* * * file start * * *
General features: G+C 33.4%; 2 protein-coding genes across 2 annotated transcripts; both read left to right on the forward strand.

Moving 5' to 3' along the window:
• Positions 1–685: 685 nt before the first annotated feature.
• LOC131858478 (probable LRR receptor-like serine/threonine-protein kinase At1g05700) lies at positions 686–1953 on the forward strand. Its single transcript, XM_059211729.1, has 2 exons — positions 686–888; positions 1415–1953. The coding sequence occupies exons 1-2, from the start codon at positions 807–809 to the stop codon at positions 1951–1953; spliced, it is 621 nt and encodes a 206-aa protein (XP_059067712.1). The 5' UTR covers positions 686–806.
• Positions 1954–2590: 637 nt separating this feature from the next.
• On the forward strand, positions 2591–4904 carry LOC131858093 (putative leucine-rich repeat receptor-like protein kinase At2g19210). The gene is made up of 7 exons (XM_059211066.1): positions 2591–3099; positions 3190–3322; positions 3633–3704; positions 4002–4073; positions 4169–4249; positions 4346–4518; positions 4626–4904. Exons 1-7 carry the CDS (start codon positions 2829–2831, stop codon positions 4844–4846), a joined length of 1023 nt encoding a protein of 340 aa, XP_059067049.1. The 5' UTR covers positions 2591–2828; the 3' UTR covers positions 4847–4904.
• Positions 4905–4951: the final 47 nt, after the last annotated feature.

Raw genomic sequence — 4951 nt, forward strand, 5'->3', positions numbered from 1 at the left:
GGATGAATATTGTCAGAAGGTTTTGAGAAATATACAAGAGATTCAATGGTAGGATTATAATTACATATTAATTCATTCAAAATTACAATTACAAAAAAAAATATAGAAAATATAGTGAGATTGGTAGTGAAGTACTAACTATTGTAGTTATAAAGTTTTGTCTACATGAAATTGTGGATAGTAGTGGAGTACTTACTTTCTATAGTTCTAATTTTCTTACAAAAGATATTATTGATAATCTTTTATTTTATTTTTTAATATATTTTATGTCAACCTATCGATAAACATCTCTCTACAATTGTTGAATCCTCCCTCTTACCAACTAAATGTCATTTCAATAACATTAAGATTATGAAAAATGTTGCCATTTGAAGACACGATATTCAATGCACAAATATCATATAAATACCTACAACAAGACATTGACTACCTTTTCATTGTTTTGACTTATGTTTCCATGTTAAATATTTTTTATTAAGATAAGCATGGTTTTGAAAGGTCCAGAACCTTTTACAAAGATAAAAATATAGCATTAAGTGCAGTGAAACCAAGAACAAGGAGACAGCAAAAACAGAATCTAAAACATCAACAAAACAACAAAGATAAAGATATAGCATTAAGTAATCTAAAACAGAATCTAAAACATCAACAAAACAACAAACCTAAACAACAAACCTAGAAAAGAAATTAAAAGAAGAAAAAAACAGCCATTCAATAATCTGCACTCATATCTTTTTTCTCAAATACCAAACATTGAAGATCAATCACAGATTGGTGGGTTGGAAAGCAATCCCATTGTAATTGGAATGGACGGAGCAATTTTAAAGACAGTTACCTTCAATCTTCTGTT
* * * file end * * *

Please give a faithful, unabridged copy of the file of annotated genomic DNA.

General features: G+C 33.4%; 2 protein-coding genes across 2 annotated transcripts; both read left to right on the forward strand.

Moving 5' to 3' along the window:
• Positions 1–685: 685 nt before the first annotated feature.
• LOC131858478 (probable LRR receptor-like serine/threonine-protein kinase At1g05700) lies at positions 686–1953 on the forward strand. Its single transcript, XM_059211729.1, has 2 exons — positions 686–888; positions 1415–1953. The coding sequence occupies exons 1-2, from the start codon at positions 807–809 to the stop codon at positions 1951–1953; spliced, it is 621 nt and encodes a 206-aa protein (XP_059067712.1). The 5' UTR covers positions 686–806.
• Positions 1954–2590: 637 nt separating this feature from the next.
• On the forward strand, positions 2591–4904 carry LOC131858093 (putative leucine-rich repeat receptor-like protein kinase At2g19210). The gene is made up of 7 exons (XM_059211066.1): positions 2591–3099; positions 3190–3322; positions 3633–3704; positions 4002–4073; positions 4169–4249; positions 4346–4518; positions 4626–4904. Exons 1-7 carry the CDS (start codon positions 2829–2831, stop codon positions 4844–4846), a joined length of 1023 nt encoding a protein of 340 aa, XP_059067049.1. The 5' UTR covers positions 2591–2828; the 3' UTR covers positions 4847–4904.
• Positions 4905–4951: the final 47 nt, after the last annotated feature.

Raw genomic sequence — 4951 nt, forward strand, 5'->3', positions numbered from 1 at the left:
GGATGAATATTGTCAGAAGGTTTTGAGAAATATACAAGAGATTCAATGGTAGGATTATAATTACATATTAATTCATTCAAAATTACAATTACAAAAAAAAATATAGAAAATATAGTGAGATTGGTAGTGAAGTACTAACTATTGTAGTTATAAAGTTTTGTCTACATGAAATTGTGGATAGTAGTGGAGTACTTACTTTCTATAGTTCTAATTTTCTTACAAAAGATATTATTGATAATCTTTTATTTTATTTTTTAATATATTTTATGTCAACCTATCGATAAACATCTCTCTACAATTGTTGAATCCTCCCTCTTACCAACTAAATGTCATTTCAATAACATTAAGATTATGAAAAATGTTGCCATTTGAAGACACGATATTCAATGCACAAATATCATATAAATACCTACAACAAGACATTGACTACCTTTTCATTGTTTTGACTTATGTTTCCATGTTAAATATTTTTTATTAAGATAAGCATGGTTTTGAAAGGTCCAGAACCTTTTACAAAGATAAAAATATAGCATTAAGTGCAGTGAAACCAAGAACAAGGAGACAGCAAAAACAGAATCTAAAACATCAACAAAACAACAAAGATAAAGATATAGCATTAAGTAATCTAAAACAGAATCTAAAACATCAACAAAACAACAAACCTAAACAACAAACCTAGAAAAGAAATTAAAAGAAGAAAAAAACAGCCATTCAATAATCTGCACTCATATCTTTTTTCTCAAATACCAAACATTGAAGATCAATCACAGATTGGTGGGTTGGAAAGCAATCCCATTGTAATTGGAATGGACGGAGCAATTTTAAAGACAGTTACCTTCAATCTTCTGTT